Dark Matter Interpretations for Direct Detection

WET
Lincoln College, Oxford

Lincoln College, Oxford

David G. Cerdeño (IPPP, Durham University), Paolo Beltrame (University of Edinburgh), Steven Worm, Çiğdem İşsever (Oxford)
Description

Dark Matter Interpretations for Direct Detection will be held at Lincoln College, Oxford on August 9, 2016. The workshop will focus on the recent use of Effective Field Theories and Simplified Models to characterise non-relativistic, momentum-dependent interactions of dark matter in direct detection experiments. In addition we plan to discuss the uncertainties introduced by these new techniques, the underpinning theoretical and astrophysical assumptions, and how each of these influence the final dark matter interpretation.

 

The Workshop is supported by:

                 

Participants
  • Alex Murphy
  • Alfredo Tomas
  • Amy Cottle
  • Andreas Piepke
  • Andrew Cheek
  • Anne Green
  • Antonin Vacheret
  • Asher Kaboth
  • Benjamin Farmer
  • Billy Boxer
  • Brais Lopez Paredes
  • Cees Carels
  • Chamkaur Ghag
  • Chiara Aquino
  • Christina Ignarra
  • Christopher McCabe
  • David G. Cerdeño
  • David Woodward
  • Elena Korolkova
  • Fady Bishara
  • FengTing Liao
  • Harry Nelson
  • Hassan Qureshi
  • Hugh Lippincott
  • Ibles Olcina
  • Javier Menendez
  • Jeremy Mock
  • Ji-Haeng Huh
  • Jim Dobson
  • Jonathan Davis
  • Junsong Lin
  • Kathryn Boast
  • Malcolm Fairbairn
  • Marc Thomas
  • Maria Francesca Marzioni
  • Maryvonne De Jesus
  • Masaki Yamashita
  • Matthew Szydagis
  • Nicolas Angelides
  • Nicole Larsen
  • Olivier Lennon
  • Paolo Beltrame
  • Pawel Majewski
  • Peter Rossiter
  • Ran Itay
  • Riccardo Catena
  • Sally Shaw
  • Sergey Balashov
  • Sergey Burdin
  • Stephen West
  • Steven Worm
  • Theresa Fruth
  • Thomas Davison
  • Tu Thong Tran
  • Tyana Stiegler
  • Uli Haisch
  • Çiğdem İŞSEVER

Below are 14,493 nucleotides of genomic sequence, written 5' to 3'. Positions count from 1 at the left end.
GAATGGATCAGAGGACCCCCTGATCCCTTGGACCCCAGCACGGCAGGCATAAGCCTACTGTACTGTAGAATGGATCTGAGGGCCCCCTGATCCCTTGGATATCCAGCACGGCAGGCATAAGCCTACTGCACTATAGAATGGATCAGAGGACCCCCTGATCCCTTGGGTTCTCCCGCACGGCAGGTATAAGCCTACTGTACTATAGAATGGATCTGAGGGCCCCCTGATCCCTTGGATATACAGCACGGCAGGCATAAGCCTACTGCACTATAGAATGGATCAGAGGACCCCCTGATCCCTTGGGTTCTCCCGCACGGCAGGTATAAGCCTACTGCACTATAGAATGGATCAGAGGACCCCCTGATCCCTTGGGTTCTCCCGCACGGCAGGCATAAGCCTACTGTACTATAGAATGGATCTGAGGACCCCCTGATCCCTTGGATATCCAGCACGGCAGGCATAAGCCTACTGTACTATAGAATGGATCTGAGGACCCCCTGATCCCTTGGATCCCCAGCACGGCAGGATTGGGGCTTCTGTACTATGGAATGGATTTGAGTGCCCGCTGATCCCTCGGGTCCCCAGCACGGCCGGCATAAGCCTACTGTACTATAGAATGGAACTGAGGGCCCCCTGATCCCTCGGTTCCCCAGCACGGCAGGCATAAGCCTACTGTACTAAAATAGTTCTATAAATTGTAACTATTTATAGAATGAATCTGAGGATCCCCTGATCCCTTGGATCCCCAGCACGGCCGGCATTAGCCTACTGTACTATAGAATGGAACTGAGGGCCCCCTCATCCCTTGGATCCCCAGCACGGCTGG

• 09:30 12:30
      Morning Session
      • 09:30
        Welcome/Intro 15m
        Slides
      • 09:50
        SuperCDMS @ EFT 20m
        Speaker: Dr David G. Cerdeño (IPPP, Durham University)
        Slides
      • 10:20
        Non-relativistic effective theory approach to dark matter direct detection 20m
        Direct detection (DD) experiments will play a pivotal role in shedding light on the nature of dark matter during the next decade. An effective theory approach is a solid strategy to interpret DD experiments when the momentum transferred in the dark matter scattering by nuclei is small compared to the mass of the particle mediating the interaction. In this talk I compare a recently developed non-relativistic effective theory for dark matter-nucleon interactions to current DD data, including the observation of a modulation signal in the nuclear recoil energy spectrum reported by the DAMA collaboration. Emphasis will be placed on the comparison between the proposed approach and the standard paradigm.
        Speaker: Riccardo Catena
        Slides
      • 10:50
        (coffee) 25m
      • 11:20
        An Effective Field Theory Analysis of the LUX Dark Matter Search 20m
        Speaker: Dr Nicole Larsen
        Slides
      • 11:50
        Renormalization group effects in Dark Matter direct detection 20m
        Speaker: Fady Bishara (University of Oxford)
        Slides
    • 12:30 13:30
      Lunch 1h
    • 13:30 17:50
      Afternoon Session
      • 13:30